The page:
In today’s consumer society, it takes conscious effort and hard struggle against the current to maintain independence and critical thinking, and to avoid intellectual malnutrition or poisoning.

Recently, I conducted a very helpful mental exercise. I listed all my subscriptions, newsletters, email alerts, and other sources of reading. Then I took a step back to examine these sources, and pondered their impact on my worldview and mindset. One result of this exercise is that I started a subscription of Fox News Opinion. I think it’s important to know what is out there --- just to be “fair and balanced,” you know.

Such “internal audit” of our intellectual diet can be applied to many more aspects of our life, and will certainly yield surprises and improvements.


Reflections on American Outdoor Industry

After attending part of the Northeast regional conference of Association of Experiential Education, some thoughts come to mind regarding the United States’ outdoor industry. My disclaimer reads as: I have limited exposure to the industry as a whole, so my thoughts would be biased and incomplete. Since I could say so many wonderful things about the conference (which most people would agree), here I will focus on my reflections and critique, which people should feel free to disagree.

1. Outdoor industry is called an “industry” for a good reason. It is closely tied to industrial production and consumerism. It has its own guild, conference, publication, etc. It sells nature and the outdoor experience as its products. Money-making might not be the primary goal, but it is definitely the industry’s chief worry and bottleneck.

2. Outdoor industry as a whole is probably the most eco-conscious industry. Organized in an industrial form, the outdoor industry is actually teaching and practicing anti-industrialist philosophy and methods, like leave-no-trace, land preservation, intrinsic value of nature and human, etc.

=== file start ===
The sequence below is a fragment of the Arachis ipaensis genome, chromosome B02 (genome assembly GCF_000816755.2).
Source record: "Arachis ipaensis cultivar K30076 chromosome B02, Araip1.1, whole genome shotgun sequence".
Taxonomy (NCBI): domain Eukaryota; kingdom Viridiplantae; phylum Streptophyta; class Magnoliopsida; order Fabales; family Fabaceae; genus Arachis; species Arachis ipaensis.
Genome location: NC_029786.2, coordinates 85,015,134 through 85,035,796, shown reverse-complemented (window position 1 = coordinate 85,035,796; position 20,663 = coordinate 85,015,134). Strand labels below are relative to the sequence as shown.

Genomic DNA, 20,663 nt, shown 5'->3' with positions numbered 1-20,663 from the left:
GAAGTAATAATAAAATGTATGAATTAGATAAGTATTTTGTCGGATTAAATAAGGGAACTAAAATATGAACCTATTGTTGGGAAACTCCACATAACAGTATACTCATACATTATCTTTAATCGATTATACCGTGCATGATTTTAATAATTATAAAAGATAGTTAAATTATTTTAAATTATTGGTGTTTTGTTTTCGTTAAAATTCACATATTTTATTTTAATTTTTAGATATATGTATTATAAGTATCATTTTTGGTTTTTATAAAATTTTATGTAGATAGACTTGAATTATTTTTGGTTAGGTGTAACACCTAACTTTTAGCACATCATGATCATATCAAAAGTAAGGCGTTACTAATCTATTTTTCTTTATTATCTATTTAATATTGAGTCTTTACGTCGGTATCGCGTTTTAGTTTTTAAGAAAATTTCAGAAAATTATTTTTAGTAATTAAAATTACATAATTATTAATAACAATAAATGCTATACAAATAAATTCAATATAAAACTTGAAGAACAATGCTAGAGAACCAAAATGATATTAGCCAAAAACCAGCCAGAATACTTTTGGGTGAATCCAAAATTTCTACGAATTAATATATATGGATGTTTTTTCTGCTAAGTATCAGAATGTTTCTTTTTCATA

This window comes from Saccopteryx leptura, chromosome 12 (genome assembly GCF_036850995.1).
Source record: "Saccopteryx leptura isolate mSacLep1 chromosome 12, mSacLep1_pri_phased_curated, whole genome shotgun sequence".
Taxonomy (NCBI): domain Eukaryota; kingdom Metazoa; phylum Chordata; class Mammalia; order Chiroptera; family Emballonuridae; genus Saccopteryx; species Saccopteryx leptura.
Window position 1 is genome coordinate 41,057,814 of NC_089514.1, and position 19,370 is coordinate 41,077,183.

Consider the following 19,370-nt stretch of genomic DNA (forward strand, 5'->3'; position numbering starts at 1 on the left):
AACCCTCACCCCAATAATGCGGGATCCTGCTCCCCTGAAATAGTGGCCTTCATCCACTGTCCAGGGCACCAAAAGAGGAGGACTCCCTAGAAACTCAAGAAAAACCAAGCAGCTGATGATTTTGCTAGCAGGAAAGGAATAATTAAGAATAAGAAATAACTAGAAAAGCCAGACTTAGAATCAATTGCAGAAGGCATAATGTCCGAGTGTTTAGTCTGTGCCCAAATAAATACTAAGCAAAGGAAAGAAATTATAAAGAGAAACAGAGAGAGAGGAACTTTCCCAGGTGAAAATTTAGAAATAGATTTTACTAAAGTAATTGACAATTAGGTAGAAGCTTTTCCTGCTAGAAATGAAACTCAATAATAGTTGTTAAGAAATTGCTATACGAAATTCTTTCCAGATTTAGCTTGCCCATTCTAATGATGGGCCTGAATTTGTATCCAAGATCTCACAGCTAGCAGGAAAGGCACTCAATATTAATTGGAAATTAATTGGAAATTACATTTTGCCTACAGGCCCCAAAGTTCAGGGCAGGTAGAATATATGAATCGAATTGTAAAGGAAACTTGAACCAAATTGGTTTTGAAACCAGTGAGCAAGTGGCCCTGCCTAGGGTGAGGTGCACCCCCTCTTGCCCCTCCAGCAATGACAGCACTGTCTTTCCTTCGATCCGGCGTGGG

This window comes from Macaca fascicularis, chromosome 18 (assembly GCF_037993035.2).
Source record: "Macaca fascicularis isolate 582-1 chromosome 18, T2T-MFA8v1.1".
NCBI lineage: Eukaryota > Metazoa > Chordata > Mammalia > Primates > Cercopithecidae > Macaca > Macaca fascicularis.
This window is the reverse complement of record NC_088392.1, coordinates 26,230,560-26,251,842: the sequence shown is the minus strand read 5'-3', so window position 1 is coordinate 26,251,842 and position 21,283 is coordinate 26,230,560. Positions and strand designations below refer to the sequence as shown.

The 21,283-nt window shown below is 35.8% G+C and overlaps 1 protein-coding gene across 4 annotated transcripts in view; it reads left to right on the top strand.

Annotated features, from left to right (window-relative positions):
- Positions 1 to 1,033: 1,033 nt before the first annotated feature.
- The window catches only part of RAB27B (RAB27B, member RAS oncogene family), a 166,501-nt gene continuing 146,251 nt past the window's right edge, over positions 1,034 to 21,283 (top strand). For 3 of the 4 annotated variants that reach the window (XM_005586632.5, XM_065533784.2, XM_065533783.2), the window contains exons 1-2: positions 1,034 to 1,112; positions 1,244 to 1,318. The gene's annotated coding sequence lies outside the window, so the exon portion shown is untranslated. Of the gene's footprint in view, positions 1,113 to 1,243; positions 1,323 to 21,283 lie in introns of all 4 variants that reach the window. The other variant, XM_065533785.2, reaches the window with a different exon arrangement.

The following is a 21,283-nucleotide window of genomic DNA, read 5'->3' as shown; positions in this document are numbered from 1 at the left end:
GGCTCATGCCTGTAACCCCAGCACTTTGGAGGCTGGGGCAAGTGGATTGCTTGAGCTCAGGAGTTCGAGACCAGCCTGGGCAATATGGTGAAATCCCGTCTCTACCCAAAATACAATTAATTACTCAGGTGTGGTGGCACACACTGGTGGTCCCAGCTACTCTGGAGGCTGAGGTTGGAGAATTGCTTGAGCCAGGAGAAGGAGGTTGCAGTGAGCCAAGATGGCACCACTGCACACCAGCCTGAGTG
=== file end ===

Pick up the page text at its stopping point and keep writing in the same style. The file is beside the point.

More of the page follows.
3. Outdoor industry, by embracing the industrial form, can not escape the curse of industrialization: the commodification of nature, the packaging of outdoor experience, the lack of accessibility, etc. The outdoor industry carves out a part of nature, mix it with gears and commercial practice, and then sell it to the customers who pay a high price for a pre-packaged, non-organic experience. The outdoor industry has become the gatekeeper of nature’s beauty and magnificence, only letting in those who have the free time and money. Should nature be hijacked and sold to the affluent for a profit?

4. The entire conference was 99.5% white and has only one black person. This might partly reflects the demography of the Northeast, but is no excuse for the shocking absence of any diversity. Some workshops are titled “multicultural” and “underprivileged neighborhood”, etc. I wonder who the audience is.

5. The outdoor industry is in the grip of an insatiable Fetishism of Certifications. There are all kinds of cards and certification you must have in your wallet to be a qualified outdoors person. Is this a good use of people’s time and money? Do certifications translate into real abilities? Is there an inflation of skills? Is it just the certification-agency’s money-making needs gone wild?

6. The outdoor staff in the college has continually been treated as second-class educators. They are over-worked and under-paid. This might reflects American society’s imbedded discrimination again physical labor, but why are football coaches paid so handsomely? At the bottom of this, is the dominance of money-making logic, "if you are not making money for the school, why should you get paid more?" However, I have to say that I have spent more quality time with my college's Outdoor Program than with all my professors combined.